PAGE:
Barbadian mobile phone customers have cut back on data usage and have increased Wi-Fi use since an additional 4.5 per cent was added to the Value Added Tax (VAT) on cell phones at the start of the year.
Government announced last year it would raise the VAT on cell phone use from the standard 17.5 per cent to 22 per cent effective January 1 to raise $14 million to fund university scholarships.
A check by Barbados TODAY one month after the increase took effect revealed that while some customers have taken it in stride, many have adjusted their usage habits in order to avoid digging deeper into their pockets. Warick Piggott, a prepaid customer of both mobile providers Digicel and Flow but who “mostly like Digicel” said he was not bothered by the increase.
“I usually use a prepaid $10 card and when that gone, it gone. I don’t really check for the rates. Once I get to make my calls I am okay,” said Piggott.
“It is the same thing for Flow. I use Flow to call Flow numbers and use Digicel to call Digicel,” he added.
Meantime, Flow mobile user David Rowe said he had not been tracking the cost, but he said he had noticed a change last month. Still, he was unperturbed because he had been using his phone a lot more in recent weeks.
“What has happened that would skew it [the amount I pay] is that I used it [my cell phone] a lot more in the last six to eight weeks. So my usage would have been increased anyway. So I am not sure it will be due to one [thing] or the other.
“I have a pay-as-you-go kind of system and I realized the credit was not going as far as it was before. I have to be topping up a little bit more often. But like I said I started several things in the last six to eight weeks, which meant that I am in for paying a lot more,” Rowe explained.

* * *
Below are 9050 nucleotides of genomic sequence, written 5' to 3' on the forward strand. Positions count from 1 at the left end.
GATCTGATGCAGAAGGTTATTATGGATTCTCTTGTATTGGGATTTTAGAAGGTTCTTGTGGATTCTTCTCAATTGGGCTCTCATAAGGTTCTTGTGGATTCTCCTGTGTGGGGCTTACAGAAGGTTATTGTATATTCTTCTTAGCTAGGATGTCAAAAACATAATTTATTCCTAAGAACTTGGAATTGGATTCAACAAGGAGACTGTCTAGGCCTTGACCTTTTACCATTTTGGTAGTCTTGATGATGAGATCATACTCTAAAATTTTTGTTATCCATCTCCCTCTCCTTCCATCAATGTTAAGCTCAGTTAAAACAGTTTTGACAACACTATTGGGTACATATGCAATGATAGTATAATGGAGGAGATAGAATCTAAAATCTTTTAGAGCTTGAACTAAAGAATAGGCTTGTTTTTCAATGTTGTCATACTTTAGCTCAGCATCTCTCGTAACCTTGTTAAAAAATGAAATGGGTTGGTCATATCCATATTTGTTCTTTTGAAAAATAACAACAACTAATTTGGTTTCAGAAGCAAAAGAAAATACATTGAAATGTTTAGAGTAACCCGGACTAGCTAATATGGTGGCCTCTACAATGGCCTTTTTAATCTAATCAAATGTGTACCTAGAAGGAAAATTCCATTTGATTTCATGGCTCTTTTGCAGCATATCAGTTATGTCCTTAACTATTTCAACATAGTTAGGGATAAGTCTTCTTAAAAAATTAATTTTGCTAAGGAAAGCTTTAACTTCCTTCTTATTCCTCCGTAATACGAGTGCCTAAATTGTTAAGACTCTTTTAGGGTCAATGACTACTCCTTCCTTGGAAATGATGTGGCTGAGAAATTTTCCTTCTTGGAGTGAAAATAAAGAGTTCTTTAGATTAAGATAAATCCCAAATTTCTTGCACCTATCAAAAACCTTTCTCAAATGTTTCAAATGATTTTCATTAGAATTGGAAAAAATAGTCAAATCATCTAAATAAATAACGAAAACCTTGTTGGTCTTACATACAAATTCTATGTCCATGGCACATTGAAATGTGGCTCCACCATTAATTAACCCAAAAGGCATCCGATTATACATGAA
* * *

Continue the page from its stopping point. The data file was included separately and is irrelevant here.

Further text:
However, Flow customer Maria Alleyne told Barbados TODAY she did not intend to spend any more than $20 for the month on calls and data.
“I just wait until I get home and all my messages will come through because I pay for my landline and Wi-Fi so I just use my Wi-Fi when I get home,” Alleyne said.
Like Alleyne, a woman who would only give her name as Katie said she too was watching every cent. Therefore, she has cut back on the amount she spends on phone cards and depends a lot more on Wi-Fi in direct response to the 4.5 per cent VAT increase.
“It is affecting me because although I do the top up the increased taxes are still coming off, so it is affecting me. I don’t have a data package. I use Wi-Fi when I am using Whatsapp and if I need to make a call then I do a top up,” said Katie.
The story is the same for Digicel customer Evett Green who told Barbados TODAY that before the announced increase she spent about $40 per week on calls and data packages. However, she has changed her spending habits and now spends half as much on phone credit.
Barbados TODAY was unable to ascertain the number of subscribers to Digicel or Flow mobile services. However, the latest data from the Telecommunications Unit of the Division of Energy and Telecommunications showed that at the end of 2014 there were 235,767 prepaid mobile subscribers on island, an increase over 2013 figure of 233,792. Among them were 68,689 postpaid mobile subscribers, down from 73,916 at the end of 2013.
Consumer rights advocate Malcolm Gibbs-Taitt told Barbados TODAY he remained concerned about the impact of the VAT rise and the apparent lack of a desire by consumers to fight those who are “ripping us off”.
“As a people, we just shrug our shoulders and [are] carrying on irrespective of who is ripping us off. That is the way we are. Yet we will go in rum shops and bars and complain bitterly that things are wrong. But we are not the sort of people who will band together and fight for our own rights. That is the unfortunate situation and it makes the work or a consumer body almost impossible because the people we are supposed to be fighting for, one would get the feeling they don’t need to be fought for,” lamented Gibbs-Taitt.